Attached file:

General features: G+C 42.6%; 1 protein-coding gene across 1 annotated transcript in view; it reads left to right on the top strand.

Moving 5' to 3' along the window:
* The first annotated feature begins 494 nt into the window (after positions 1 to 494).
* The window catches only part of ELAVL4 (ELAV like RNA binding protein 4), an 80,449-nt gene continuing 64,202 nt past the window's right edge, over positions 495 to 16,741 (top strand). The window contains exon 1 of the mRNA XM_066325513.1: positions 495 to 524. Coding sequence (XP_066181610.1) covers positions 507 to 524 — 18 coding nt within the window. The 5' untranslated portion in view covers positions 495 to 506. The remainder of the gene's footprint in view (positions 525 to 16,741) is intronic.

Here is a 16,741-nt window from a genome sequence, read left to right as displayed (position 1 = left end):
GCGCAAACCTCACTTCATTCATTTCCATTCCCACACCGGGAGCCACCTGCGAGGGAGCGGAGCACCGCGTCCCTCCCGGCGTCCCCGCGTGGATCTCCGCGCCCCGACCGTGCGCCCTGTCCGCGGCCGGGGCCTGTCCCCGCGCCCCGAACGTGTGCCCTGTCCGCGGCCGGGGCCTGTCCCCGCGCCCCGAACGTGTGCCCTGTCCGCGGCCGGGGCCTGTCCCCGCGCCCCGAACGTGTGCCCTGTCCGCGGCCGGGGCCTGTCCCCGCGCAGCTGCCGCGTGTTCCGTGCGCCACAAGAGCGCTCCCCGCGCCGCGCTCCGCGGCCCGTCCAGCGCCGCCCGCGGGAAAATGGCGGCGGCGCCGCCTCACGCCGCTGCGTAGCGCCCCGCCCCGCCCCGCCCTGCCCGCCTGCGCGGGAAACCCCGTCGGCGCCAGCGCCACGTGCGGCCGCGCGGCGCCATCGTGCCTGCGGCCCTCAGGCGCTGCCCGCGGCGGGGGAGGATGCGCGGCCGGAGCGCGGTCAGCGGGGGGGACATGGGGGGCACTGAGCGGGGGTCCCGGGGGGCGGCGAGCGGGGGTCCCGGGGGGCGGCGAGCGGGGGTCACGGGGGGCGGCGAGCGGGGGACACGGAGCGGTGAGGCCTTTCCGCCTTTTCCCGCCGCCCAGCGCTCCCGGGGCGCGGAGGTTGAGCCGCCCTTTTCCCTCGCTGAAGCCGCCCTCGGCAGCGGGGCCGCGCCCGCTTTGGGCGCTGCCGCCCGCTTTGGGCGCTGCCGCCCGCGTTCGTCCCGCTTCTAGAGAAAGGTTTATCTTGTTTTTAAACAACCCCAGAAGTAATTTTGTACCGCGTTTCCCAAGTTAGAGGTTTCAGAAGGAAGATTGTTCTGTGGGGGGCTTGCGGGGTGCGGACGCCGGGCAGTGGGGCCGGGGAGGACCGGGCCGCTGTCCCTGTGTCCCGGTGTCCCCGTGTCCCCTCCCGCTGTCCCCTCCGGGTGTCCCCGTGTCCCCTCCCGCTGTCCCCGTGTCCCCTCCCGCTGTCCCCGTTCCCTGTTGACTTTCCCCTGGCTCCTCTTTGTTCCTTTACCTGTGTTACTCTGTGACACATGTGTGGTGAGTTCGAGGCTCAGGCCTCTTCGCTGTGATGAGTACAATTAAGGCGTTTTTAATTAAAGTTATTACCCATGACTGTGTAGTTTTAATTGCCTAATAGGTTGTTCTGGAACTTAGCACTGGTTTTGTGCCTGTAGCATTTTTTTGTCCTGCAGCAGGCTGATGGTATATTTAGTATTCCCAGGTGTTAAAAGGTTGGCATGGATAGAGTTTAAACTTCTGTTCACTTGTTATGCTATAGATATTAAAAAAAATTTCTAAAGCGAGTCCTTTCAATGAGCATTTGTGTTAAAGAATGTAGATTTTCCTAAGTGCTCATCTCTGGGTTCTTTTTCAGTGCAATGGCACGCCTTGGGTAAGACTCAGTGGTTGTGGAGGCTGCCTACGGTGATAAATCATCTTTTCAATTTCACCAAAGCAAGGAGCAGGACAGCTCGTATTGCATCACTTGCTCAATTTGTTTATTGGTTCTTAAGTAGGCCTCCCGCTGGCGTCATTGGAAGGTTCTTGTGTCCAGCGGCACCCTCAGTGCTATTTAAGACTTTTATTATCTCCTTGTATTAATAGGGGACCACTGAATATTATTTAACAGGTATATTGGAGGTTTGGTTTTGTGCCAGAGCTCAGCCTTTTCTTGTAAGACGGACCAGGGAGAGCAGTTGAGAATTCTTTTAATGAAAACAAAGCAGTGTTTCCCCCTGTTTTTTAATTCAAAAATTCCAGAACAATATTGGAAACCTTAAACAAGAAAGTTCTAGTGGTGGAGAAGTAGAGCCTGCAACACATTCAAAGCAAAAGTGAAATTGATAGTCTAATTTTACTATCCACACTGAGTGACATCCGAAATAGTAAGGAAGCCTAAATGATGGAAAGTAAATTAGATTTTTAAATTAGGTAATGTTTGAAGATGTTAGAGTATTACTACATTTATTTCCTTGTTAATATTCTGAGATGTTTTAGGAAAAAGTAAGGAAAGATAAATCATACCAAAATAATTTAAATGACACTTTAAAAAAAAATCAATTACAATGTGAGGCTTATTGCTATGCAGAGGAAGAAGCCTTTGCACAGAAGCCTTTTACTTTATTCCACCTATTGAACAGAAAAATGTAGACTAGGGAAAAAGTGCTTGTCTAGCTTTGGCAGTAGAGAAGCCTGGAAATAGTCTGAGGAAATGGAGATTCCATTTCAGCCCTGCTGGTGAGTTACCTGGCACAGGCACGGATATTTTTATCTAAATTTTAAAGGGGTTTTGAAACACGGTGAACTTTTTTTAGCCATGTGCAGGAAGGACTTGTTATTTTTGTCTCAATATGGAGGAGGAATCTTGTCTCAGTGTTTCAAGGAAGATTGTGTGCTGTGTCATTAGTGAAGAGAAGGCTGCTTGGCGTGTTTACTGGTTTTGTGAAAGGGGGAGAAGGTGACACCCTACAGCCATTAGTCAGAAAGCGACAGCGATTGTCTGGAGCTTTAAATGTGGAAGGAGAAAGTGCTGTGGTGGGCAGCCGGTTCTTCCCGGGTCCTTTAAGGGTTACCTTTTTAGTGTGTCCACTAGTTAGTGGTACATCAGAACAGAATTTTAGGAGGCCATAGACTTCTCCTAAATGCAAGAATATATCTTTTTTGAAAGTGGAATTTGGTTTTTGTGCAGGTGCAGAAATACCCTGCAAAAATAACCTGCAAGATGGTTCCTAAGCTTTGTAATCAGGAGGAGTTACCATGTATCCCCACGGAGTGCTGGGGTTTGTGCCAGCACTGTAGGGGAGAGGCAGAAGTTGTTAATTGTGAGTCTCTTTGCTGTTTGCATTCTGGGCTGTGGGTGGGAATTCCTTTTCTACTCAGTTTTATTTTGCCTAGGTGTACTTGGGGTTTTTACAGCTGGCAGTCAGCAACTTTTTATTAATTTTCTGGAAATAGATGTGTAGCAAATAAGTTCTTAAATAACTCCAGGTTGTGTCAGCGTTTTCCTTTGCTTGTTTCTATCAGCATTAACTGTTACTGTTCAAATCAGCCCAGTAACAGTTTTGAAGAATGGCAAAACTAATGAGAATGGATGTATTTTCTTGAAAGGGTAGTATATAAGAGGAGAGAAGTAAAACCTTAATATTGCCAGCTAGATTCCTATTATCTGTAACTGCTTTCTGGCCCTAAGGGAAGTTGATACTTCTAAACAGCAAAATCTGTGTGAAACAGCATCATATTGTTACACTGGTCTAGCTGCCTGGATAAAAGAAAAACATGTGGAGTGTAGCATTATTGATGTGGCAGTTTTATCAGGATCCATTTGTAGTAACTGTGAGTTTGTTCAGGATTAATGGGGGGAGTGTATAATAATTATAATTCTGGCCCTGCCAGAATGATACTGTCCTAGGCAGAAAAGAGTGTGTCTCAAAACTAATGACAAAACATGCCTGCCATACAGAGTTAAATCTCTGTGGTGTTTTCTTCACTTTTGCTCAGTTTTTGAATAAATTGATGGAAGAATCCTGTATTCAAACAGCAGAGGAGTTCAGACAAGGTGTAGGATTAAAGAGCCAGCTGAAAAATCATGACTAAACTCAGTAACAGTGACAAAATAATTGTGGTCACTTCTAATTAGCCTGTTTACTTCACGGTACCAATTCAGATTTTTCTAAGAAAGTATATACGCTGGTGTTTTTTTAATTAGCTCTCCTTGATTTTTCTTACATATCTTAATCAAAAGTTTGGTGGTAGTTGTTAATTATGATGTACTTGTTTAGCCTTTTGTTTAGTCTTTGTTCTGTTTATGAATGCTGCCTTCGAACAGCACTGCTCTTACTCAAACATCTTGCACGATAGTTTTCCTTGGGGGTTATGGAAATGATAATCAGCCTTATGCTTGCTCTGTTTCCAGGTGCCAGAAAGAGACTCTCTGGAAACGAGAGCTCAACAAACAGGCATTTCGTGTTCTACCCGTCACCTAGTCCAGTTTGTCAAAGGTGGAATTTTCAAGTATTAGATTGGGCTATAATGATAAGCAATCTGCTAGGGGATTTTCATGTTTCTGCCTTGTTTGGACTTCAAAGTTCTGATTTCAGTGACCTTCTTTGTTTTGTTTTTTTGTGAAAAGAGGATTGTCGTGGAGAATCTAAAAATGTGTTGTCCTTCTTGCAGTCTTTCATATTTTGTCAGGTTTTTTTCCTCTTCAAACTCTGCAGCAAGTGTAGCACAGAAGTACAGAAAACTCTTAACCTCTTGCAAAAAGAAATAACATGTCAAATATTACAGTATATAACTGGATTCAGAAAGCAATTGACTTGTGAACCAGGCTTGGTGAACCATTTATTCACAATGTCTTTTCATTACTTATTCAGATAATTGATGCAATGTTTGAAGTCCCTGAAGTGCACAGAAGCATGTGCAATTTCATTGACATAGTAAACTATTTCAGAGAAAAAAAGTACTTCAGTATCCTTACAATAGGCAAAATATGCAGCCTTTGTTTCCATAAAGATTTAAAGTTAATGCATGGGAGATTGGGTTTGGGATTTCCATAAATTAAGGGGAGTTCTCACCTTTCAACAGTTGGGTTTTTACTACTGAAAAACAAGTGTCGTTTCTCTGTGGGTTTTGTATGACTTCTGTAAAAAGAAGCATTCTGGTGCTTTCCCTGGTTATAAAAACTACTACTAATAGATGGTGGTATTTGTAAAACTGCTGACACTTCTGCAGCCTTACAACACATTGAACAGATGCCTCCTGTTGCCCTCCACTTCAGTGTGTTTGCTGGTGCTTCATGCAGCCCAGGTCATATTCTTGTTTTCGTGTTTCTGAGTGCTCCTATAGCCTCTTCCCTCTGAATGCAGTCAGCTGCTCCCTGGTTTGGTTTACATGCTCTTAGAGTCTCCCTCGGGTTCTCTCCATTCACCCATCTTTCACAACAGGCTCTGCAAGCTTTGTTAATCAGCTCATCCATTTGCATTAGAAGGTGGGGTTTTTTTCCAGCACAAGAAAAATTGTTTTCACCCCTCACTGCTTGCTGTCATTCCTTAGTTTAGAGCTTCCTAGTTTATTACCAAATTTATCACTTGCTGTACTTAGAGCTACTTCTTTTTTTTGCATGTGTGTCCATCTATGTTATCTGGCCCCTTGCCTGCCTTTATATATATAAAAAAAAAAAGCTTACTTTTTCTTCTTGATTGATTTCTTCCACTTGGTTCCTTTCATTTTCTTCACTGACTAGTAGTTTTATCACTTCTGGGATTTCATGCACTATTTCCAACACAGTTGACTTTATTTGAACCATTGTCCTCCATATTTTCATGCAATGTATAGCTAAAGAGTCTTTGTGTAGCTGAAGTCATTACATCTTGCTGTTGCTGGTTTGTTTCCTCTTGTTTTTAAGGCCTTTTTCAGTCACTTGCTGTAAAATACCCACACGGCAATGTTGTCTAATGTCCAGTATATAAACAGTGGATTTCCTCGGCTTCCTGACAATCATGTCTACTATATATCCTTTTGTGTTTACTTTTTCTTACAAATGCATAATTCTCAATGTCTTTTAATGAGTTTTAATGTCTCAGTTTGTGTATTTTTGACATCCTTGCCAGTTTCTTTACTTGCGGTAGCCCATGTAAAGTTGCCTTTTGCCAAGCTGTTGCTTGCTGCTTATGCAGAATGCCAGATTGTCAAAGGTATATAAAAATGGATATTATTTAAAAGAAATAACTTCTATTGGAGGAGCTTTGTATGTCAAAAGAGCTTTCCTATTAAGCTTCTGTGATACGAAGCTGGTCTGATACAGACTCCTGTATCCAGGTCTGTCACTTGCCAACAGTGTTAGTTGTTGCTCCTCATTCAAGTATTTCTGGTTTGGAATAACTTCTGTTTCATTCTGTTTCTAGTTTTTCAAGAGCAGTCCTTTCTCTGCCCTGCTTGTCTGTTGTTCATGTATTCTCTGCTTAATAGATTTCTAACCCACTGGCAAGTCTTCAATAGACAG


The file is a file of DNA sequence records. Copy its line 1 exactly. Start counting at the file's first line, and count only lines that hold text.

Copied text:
General features: G+C 42.6%; 1 protein-coding gene across 1 annotated transcript in view; it reads left to right on the top strand.